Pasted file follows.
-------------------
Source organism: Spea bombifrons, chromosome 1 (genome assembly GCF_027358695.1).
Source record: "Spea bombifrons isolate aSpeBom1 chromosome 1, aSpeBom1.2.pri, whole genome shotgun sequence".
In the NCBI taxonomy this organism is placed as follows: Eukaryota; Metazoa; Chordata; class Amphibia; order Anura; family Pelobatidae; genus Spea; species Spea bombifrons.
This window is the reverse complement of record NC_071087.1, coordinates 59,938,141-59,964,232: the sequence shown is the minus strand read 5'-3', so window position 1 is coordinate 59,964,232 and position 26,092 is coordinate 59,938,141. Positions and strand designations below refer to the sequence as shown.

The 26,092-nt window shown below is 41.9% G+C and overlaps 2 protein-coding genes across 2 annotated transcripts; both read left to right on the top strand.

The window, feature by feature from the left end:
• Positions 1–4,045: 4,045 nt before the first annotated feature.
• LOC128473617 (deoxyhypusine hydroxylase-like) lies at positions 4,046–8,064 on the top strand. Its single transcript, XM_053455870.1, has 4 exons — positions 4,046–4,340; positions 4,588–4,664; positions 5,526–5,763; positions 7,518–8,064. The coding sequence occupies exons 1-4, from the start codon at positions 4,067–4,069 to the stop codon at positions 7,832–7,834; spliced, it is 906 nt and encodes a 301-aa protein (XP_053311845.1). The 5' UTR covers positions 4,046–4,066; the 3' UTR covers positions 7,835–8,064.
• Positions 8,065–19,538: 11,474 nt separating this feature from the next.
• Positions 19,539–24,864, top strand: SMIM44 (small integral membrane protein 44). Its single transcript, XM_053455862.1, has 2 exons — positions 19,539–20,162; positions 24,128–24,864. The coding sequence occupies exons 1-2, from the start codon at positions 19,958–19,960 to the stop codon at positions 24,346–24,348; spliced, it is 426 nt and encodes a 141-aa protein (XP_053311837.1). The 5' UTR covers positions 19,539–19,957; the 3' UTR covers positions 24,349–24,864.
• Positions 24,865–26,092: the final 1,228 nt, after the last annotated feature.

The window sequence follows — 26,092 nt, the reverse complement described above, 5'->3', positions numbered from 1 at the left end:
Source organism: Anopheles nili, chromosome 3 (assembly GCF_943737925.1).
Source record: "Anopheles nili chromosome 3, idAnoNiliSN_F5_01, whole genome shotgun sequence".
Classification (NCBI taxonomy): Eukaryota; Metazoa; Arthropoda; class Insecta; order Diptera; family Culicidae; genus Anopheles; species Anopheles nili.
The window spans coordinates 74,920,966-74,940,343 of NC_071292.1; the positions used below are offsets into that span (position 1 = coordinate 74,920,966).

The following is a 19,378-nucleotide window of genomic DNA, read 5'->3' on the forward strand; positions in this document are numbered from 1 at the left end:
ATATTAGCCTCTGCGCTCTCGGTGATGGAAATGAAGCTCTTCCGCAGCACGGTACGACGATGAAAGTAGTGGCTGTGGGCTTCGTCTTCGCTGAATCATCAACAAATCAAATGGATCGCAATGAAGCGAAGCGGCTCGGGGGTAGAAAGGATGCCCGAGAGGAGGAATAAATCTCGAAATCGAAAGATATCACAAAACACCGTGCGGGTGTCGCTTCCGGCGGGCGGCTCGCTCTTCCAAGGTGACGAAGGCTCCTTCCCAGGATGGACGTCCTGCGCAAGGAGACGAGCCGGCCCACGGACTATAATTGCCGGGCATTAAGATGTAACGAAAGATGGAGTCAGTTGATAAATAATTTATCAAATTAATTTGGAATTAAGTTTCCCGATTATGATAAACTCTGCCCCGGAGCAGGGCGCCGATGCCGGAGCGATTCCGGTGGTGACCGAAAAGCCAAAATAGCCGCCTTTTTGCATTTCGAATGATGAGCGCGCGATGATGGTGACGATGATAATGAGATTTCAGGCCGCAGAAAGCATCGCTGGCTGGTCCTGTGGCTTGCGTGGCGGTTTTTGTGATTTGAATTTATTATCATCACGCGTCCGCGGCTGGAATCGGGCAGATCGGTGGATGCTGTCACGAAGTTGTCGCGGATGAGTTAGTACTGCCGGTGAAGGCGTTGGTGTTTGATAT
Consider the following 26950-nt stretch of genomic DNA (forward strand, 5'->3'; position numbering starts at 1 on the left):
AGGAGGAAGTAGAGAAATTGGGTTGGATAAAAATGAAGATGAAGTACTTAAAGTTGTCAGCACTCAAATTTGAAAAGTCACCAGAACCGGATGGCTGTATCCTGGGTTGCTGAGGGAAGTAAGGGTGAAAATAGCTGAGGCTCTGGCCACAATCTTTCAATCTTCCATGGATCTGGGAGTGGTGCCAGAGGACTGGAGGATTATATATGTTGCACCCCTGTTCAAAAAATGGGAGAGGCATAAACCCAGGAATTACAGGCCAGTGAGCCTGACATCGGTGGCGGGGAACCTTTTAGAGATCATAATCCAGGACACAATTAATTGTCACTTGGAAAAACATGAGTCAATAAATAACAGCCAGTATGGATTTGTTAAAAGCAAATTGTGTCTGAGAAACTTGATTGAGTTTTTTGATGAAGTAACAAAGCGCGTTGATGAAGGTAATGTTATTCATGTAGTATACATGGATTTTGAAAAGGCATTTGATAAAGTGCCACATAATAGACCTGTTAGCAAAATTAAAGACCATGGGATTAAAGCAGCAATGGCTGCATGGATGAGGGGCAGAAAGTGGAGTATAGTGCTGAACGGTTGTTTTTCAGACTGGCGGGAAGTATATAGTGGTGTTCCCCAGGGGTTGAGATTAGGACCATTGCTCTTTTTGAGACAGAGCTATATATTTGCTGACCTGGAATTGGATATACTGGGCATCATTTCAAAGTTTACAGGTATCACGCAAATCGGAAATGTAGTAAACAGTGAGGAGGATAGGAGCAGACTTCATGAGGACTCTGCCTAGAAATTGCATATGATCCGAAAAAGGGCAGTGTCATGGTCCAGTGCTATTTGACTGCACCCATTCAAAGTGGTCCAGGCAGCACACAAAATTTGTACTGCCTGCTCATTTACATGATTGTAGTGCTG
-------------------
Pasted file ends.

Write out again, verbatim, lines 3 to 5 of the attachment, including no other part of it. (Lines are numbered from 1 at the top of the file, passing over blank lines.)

In the NCBI taxonomy this organism is placed as follows: Eukaryota; Metazoa; Chordata; class Amphibia; order Anura; family Pelobatidae; genus Spea; species Spea bombifrons.
This window is the reverse complement of record NC_071087.1, coordinates 59,938,141-59,964,232: the sequence shown is the minus strand read 5'-3', so window position 1 is coordinate 59,964,232 and position 26,092 is coordinate 59,938,141. Positions and strand designations below refer to the sequence as shown.

The 26,092-nt window shown below is 41.9% G+C and overlaps 2 protein-coding genes across 2 annotated transcripts; both read left to right on the top strand.